What is value when it comes to the delivery of legal services? Whether you, as a corporation, a law firm, or a vendor of legal services, are a buyer or seller of legal services like litigation or M&A, you may have never asked yourself that question. More importantly, you may have never asked yourself what value means to you as a customer, or what value means to your customers. This article is the first and an introduction to a series that will explore the question of “What is value?”. We will explore the ways to define value, the ways to measure value, how to communicate your value, how to discover your customer’s value, and how vendors and customers in the legal industry perceive and measure value.
Ways to Define Value
Value as sought by customers, in the legal vertical market or in any industry, falls into three categories, none of which are mutually exclusive with one another. In each category of value, the customer will have what we call “table stakes”. “Table stakes” is the minimum value that the customer is looking for; a vendor that comes in below the table stakes isn’t likely to be considered by the customer. “Table stakes” also include an acceptable level of qualification and expertise in the vendor – not only knowledge and experience but also a track record of success in the customer’s matter.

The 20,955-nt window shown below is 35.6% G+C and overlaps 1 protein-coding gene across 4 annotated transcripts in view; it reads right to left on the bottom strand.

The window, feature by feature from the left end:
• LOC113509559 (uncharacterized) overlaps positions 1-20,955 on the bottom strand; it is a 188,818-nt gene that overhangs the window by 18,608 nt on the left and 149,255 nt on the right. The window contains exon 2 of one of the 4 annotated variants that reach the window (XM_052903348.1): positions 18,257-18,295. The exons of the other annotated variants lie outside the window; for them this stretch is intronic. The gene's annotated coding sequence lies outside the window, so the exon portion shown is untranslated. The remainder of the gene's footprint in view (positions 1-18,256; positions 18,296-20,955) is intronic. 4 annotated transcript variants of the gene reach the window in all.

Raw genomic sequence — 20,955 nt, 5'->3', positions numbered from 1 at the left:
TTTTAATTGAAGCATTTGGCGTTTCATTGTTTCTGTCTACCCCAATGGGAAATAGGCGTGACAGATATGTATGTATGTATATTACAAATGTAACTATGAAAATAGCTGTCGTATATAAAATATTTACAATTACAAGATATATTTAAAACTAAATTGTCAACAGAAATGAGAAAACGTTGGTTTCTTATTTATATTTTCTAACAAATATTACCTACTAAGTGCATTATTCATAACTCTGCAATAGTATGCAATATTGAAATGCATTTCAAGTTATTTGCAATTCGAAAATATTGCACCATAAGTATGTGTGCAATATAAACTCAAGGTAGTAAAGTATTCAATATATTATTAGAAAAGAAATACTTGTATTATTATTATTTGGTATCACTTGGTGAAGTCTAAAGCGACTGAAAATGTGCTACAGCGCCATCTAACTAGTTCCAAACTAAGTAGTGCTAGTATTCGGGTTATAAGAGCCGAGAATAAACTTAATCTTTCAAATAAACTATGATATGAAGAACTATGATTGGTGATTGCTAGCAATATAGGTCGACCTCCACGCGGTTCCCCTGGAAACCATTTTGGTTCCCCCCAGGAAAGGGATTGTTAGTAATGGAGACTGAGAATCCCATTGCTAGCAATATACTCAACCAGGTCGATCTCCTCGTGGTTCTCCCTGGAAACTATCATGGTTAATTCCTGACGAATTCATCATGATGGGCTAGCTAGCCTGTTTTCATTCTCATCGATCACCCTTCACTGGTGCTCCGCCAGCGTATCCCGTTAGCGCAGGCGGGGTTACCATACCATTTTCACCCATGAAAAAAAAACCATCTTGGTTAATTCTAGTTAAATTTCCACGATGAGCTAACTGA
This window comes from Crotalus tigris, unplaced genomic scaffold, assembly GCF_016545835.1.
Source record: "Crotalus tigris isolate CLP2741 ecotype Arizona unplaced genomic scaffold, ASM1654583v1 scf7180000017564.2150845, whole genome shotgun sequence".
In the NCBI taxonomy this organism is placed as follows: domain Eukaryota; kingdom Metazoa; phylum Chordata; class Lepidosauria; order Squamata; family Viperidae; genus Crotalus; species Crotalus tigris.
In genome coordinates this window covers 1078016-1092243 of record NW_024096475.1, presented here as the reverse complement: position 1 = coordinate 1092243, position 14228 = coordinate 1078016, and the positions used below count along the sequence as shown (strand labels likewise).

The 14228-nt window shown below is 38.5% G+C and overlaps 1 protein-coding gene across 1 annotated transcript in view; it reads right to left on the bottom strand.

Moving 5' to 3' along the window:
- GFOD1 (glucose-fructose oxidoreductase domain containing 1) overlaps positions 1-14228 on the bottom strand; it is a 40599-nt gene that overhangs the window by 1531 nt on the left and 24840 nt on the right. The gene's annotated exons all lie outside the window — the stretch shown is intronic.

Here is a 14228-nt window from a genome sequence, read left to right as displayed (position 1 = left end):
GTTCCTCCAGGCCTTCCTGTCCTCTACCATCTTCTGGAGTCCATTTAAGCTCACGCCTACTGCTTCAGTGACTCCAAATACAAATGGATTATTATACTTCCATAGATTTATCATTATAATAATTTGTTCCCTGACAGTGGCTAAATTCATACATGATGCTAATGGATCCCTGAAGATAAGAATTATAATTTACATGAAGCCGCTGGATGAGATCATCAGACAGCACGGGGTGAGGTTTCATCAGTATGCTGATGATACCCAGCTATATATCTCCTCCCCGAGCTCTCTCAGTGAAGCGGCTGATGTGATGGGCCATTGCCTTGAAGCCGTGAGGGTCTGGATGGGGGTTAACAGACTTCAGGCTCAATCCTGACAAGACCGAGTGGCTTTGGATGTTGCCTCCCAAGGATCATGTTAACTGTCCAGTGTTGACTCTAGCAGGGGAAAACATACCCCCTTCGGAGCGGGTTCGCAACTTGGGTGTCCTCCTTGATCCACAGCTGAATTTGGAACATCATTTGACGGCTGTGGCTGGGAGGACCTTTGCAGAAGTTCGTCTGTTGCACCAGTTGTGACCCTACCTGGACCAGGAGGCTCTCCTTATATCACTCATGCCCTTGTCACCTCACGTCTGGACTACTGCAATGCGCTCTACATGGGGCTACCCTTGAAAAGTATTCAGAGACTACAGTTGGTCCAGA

The first way to define, which is relatively self-explanatory, is price. – of course, price as a value does not mean money, but instead is a measurement of the exchange of value. A customer who values price is generally seeking the lowest price, and is generally willing to compromise on other factors to obtain that low price. Think of a person who generally flies on so-called “no frills” airlines such as Spirit, Frontier, Ryanair – customers of those airlines are typically willing to compromise on things like customer service, amenities such as checked or carry-on luggage and in-flight food and beverage service, and even the overall comfort of the flying experience, simply to fly to their destination for the lowest possible price. For price, “table stakes” is usually the customer’s budget and/or price expectation – a customer isn’t going to consider a vendor above the customer’s budget or what the customer considers the market price.
The second way to define value is specialized or unique goods or service capability. To be clear, when we talk about specialized or unique capabilities, we aren’t talking about “table stakes” competency – we’re talking about competency, experience, and/or knowledge that is far beyond the general level of competency required in the field. As an illustration of what we’re talking about, imagine you need brain surgery. Normally, many brain surgeons with a track record of success could perform your surgery. But perhaps your condition is especially dire, or you need a complicated or experimental procedure – in that case, you may want to seek out a surgeon who has the specialized knowledge, training, experience, and skill to successfully perform the particular procedure you need and give you the greatest chance of successful recovery. Thus, while a board-certified brain surgeon might be the “table stakes”, a particularly dire health condition may cause you to value having a world-leading surgeon.